Text Reading: Giancoli, Physics - Principles with Applications, Chapter 26: Sections 1 to 5
Δt: time interval measured by stationary observer
t0: time interval measured by moving observer
v: velocity of moving observer
c: the speed of light in the medium
γ: Lorenz factor = 1/√(1 - v2/c2)
l: length observed by moving observer
Read the following weblecture before chat: Relativity in Classical and Modern Mechanics
Activities A in the real world happen in four dimensions, three of space (x, y ,z) and one of time (t):
A = A (x, y, z, t)
For their description we need a four dimensional coordinate system. As our imagination is only capable of grasping three dimensional objects, we must use two or three dimensional projections to visualize them. Most often we restrict graphic illustrations to events of a single point object moving along one coordinate axis (x). Then we can represent it by a two dimensional graph of position over time:
x = x(t)
In contrast to the familiar way-over-time scheme of allocating position to the ordinate and time to the abscissa of a plane coordinate system, in special relativity is has become habitual to allocate abscissa to time, and ordinate to position (Minkowski Diagram).
t = t(x)
This kind of presentation is of special interest when objects move at a speed not small compared to the speed of light (c = 2.99 792 458 *108 m/s), measured relative to a resting observer at the origin of the system. Using ct instead of t for the ordinate, both axes get the same dimension of length.
ct = ct(x)
A trajectory (curve) in this scheme is called a wordline. For t < 0 it shows the entire past of the event, for t > 0 its future. Any point on the world line is called an event.
To achieve reasonable scaling for fast objects 2.99 792 458 *108 m/s * (1 unit of time) is used as unit for the x axis. If time is measured in seconds the x- unit will be 2.99 792 458 *108 m ≈ 300 000 km = 1 lightsecond.
With this scaling of space−time geometry a light signal passing the origin will appear as a straight line at 45 degrees to the axes (a light cone if one includes two spatial directions).
The simulation will demonstrate the movement of a particle under constant acceleration at its worldline.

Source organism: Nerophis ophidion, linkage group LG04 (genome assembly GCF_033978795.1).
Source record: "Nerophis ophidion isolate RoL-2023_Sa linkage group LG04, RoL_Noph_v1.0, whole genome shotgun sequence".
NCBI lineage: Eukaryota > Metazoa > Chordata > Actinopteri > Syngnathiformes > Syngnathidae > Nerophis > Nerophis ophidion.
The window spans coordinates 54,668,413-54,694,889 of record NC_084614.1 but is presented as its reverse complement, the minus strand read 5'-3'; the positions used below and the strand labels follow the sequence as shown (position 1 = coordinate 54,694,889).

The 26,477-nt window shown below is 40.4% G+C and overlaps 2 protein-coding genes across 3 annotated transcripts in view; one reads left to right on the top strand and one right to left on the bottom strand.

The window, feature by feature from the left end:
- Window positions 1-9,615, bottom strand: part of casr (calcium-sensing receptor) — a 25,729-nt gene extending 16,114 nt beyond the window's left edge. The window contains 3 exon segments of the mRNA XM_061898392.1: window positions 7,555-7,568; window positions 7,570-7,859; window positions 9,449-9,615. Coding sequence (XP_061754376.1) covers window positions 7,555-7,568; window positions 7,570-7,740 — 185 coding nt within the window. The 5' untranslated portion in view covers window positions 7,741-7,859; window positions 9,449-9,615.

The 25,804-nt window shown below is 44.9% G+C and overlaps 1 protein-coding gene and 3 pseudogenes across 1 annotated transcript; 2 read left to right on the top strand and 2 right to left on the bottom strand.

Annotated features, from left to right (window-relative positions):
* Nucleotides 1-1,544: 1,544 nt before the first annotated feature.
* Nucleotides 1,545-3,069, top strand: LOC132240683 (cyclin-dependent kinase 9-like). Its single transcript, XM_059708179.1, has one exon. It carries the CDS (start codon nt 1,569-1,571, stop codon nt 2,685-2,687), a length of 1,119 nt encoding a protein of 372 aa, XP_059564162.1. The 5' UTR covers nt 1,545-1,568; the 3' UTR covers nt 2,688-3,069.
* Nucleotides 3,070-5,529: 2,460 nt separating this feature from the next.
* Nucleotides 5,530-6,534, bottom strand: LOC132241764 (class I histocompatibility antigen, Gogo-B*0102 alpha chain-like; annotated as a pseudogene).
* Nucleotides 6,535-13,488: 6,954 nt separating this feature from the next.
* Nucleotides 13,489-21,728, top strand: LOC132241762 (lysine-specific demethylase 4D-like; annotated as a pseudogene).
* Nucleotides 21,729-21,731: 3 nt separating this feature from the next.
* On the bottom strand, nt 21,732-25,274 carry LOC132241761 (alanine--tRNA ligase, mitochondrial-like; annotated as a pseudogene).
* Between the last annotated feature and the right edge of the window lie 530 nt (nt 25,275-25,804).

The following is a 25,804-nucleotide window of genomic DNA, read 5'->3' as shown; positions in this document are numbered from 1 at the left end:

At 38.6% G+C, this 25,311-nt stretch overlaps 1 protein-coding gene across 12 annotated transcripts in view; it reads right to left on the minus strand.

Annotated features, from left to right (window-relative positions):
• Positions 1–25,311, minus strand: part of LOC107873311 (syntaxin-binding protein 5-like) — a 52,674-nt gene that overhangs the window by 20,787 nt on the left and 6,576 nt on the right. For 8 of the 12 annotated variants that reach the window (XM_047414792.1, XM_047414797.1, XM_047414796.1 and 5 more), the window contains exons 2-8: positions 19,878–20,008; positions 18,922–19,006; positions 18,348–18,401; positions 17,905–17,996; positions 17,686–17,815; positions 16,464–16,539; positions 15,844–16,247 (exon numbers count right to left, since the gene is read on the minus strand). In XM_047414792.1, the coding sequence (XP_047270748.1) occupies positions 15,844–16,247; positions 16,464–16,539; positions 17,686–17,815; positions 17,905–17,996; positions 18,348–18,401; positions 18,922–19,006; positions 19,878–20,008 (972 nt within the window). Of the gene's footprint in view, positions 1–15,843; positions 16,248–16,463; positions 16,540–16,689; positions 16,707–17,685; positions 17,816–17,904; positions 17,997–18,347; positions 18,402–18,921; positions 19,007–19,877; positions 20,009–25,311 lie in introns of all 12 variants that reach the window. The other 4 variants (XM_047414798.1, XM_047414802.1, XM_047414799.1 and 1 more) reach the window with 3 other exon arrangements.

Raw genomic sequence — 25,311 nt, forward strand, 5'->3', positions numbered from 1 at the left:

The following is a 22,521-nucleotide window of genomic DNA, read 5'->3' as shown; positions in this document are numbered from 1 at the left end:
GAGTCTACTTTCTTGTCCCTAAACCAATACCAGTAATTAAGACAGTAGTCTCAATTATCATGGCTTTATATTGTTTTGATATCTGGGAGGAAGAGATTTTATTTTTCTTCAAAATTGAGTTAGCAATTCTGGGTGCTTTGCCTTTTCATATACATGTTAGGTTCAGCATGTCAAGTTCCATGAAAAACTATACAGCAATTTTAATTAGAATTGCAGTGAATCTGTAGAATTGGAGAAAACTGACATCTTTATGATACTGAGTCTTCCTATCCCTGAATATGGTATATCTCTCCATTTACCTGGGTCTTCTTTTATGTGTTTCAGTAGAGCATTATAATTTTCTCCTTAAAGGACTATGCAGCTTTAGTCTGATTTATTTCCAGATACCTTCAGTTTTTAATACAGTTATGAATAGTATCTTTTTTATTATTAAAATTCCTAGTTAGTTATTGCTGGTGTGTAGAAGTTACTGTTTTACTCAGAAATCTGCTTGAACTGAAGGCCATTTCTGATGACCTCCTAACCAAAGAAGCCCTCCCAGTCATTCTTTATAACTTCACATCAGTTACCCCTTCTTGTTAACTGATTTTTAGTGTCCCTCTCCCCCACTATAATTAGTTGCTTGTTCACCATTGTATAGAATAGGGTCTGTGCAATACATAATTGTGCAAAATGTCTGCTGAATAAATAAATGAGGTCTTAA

Under the laws of classical mechanics there would be no limit to the speed that an object can achieve under constant acceleration, relative to an observer resting at its starting place. It would follow a parabola in space−time.
Special relativity theory tells us that this is not possible. A real, accelerated object can approach the speed of light at most. As it approaches this range, from the standpoint of the resting observer its mass increases while the speed increment decreases.
In the view of an observer moving with the object, speed continues to increase. The resting observer interprets this impression as caused by dilatation of the time scale in the moving object.
The base of special relativity is the experimentally proven fact that light (a photon, which has no rest mass) travels with constant velocity c in any system. Its world line is a diagonal both for the resting and the moving observer. A consequence is that no observed object can travel faster than light. Therefore any events that have a causal connection lie above the light cone. The "classical" path becomes unreal when it reaches the gradient of the cone, independent of how great the acceleration would be.
— Instructions from the Simulator Source at the Tableau website.
Run the Worldline simulation:
How does changing the acceleration (b) change the observations?
If you want lab credit for this course, you must complete at least 12 labs (honors course) or 18 labs (AP students). One or more lab exercises are posted for each chapter as part of the homework assignment. We will be reviewing lab work at regular intervals, so do not get behind!
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